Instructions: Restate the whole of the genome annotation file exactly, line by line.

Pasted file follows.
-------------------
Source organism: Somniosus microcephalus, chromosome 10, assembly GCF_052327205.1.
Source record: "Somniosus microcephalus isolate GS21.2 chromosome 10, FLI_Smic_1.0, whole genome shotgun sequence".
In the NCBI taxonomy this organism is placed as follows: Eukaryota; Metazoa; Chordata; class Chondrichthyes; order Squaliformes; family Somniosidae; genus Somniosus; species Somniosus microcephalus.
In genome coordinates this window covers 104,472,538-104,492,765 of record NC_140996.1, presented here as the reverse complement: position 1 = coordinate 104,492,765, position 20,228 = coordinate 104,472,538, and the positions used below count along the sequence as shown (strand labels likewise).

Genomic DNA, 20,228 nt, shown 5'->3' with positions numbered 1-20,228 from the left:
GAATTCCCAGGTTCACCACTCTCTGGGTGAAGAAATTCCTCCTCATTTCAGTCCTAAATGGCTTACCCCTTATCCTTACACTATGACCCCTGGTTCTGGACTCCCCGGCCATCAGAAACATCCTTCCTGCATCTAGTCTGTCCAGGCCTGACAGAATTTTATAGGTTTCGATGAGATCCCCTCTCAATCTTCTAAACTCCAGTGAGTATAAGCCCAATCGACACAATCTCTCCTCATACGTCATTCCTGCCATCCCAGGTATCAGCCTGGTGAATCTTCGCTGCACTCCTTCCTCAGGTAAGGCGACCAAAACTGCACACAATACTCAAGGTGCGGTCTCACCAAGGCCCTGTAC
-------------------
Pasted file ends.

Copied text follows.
Source organism: Somniosus microcephalus, chromosome 10, assembly GCF_052327205.1.
Source record: "Somniosus microcephalus isolate GS21.2 chromosome 10, FLI_Smic_1.0, whole genome shotgun sequence".
In the NCBI taxonomy this organism is placed as follows: Eukaryota; Metazoa; Chordata; class Chondrichthyes; order Squaliformes; family Somniosidae; genus Somniosus; species Somniosus microcephalus.
In genome coordinates this window covers 104,472,538-104,492,765 of record NC_140996.1, presented here as the reverse complement: position 1 = coordinate 104,492,765, position 20,228 = coordinate 104,472,538, and the positions used below count along the sequence as shown (strand labels likewise).

Genomic DNA, 20,228 nt, shown 5'->3' with positions numbered 1-20,228 from the left:
GAATTCCCAGGTTCACCACTCTCTGGGTGAAGAAATTCCTCCTCATTTCAGTCCTAAATGGCTTACCCCTTATCCTTACACTATGACCCCTGGTTCTGGACTCCCCGGCCATCAGAAACATCCTTCCTGCATCTAGTCTGTCCAGGCCTGACAGAATTTTATAGGTTTCGATGAGATCCCCTCTCAATCTTCTAAACTCCAGTGAGTATAAGCCCAATCGACACAATCTCTCCTCATACGTCATTCCTGCCATCCCAGGTATCAGCCTGGTGAATCTTCGCTGCACTCCTTCCTCAGGTAAGGCGACCAAAACTGCACACAATACTCAAGGTGCGGTCTCACCAAGGCCCTGTAC